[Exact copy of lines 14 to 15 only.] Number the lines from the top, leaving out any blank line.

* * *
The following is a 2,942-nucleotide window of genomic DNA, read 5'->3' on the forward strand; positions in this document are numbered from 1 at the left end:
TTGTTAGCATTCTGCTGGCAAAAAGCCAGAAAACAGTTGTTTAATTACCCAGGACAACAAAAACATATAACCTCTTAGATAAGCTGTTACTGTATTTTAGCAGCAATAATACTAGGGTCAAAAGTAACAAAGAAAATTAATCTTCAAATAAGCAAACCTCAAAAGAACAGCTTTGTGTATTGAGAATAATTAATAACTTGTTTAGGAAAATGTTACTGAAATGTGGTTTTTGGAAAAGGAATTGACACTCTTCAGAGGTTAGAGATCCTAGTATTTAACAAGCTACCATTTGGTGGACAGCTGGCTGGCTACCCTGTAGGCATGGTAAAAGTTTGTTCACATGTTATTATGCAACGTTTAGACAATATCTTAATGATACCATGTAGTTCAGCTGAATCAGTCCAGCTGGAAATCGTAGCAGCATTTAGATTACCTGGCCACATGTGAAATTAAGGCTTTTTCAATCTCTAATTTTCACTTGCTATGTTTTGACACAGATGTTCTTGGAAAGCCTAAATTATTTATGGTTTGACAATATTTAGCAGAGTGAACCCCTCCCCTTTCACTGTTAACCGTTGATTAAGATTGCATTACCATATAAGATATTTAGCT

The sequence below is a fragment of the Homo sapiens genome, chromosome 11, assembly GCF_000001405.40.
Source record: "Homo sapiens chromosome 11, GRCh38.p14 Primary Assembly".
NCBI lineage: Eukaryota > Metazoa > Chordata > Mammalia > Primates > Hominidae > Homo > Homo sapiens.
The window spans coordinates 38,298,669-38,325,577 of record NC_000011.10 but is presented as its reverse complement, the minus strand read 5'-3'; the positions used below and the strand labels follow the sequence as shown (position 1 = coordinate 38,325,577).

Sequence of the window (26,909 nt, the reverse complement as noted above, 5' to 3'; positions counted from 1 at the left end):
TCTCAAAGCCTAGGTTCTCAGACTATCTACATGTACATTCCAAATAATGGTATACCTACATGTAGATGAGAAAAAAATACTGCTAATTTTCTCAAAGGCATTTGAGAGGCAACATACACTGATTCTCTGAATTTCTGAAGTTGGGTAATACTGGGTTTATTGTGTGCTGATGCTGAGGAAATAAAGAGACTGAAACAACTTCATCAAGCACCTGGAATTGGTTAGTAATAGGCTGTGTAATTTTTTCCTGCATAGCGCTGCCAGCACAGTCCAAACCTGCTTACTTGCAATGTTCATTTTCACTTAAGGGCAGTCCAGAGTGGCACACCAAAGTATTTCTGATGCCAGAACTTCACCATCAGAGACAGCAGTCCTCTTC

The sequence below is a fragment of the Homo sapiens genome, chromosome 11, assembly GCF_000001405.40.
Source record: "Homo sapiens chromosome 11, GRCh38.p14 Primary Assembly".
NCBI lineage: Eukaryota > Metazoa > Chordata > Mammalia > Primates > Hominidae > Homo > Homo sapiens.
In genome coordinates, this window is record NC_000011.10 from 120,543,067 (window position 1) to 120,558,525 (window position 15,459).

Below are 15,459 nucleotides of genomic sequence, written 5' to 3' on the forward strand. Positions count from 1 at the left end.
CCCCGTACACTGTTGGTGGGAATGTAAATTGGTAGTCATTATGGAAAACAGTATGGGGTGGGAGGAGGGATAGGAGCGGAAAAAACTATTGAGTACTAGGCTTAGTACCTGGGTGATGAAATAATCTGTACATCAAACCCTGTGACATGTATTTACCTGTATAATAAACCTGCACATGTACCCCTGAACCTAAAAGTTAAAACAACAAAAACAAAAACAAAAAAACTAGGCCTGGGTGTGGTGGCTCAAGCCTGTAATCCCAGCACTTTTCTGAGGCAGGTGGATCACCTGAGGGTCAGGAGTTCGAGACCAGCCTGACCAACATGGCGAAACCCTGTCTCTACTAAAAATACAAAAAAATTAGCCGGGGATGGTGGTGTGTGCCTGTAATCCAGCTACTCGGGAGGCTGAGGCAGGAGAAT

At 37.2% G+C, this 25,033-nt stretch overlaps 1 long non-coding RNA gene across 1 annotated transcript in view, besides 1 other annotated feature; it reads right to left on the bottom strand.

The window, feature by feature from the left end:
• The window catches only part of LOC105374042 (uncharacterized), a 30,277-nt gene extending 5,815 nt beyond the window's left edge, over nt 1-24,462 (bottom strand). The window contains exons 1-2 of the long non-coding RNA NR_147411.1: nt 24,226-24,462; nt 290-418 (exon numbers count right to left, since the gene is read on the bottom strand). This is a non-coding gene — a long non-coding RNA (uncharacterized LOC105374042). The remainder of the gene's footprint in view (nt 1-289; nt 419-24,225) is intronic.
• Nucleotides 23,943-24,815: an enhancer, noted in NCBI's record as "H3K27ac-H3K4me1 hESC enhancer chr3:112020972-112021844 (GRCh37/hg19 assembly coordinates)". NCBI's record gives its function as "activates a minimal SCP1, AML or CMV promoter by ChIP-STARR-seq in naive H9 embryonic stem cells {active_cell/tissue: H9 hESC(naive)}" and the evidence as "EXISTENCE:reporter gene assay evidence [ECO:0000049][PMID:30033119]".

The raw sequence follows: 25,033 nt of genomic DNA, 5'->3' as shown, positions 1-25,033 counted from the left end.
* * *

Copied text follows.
CCCCGTACACTGTTGGTGGGAATGTAAATTGGTAGTCATTATGGAAAACAGTATGGGGTGGGAGGAGGGATAGGAGCGGAAAAAACTATTGAGTACTAGGCTTAGTACCTGGGTGATGAAATAATCTGTACATCAAACCCTGTGACATGTATTTACCTGTATAATAAACCTGCACATGTACCCCTGAACCTAAAAGTTAAAACAACAAAAACAAAAACAAAAAAACTAGGCCTGGGTGTGGTGGCTCAAGCCTGTAATCCCAGCACTTTTCTGAGGCAGGTGGATCACCTGAGGGTCAGGAGTTCGAGACCAGCCTGACCAACATGGCGAAACCCTGTCTCTACTAAAAATACAAAAAAATTAGCCGGGGATGGTGGTGTGTGCCTGTAATCCAGCTACTCGGGAGGCTGAGGCAGGAGAAT

At 37.2% G+C, this 25,033-nt stretch overlaps 1 long non-coding RNA gene across 1 annotated transcript in view, besides 1 other annotated feature; it reads right to left on the bottom strand.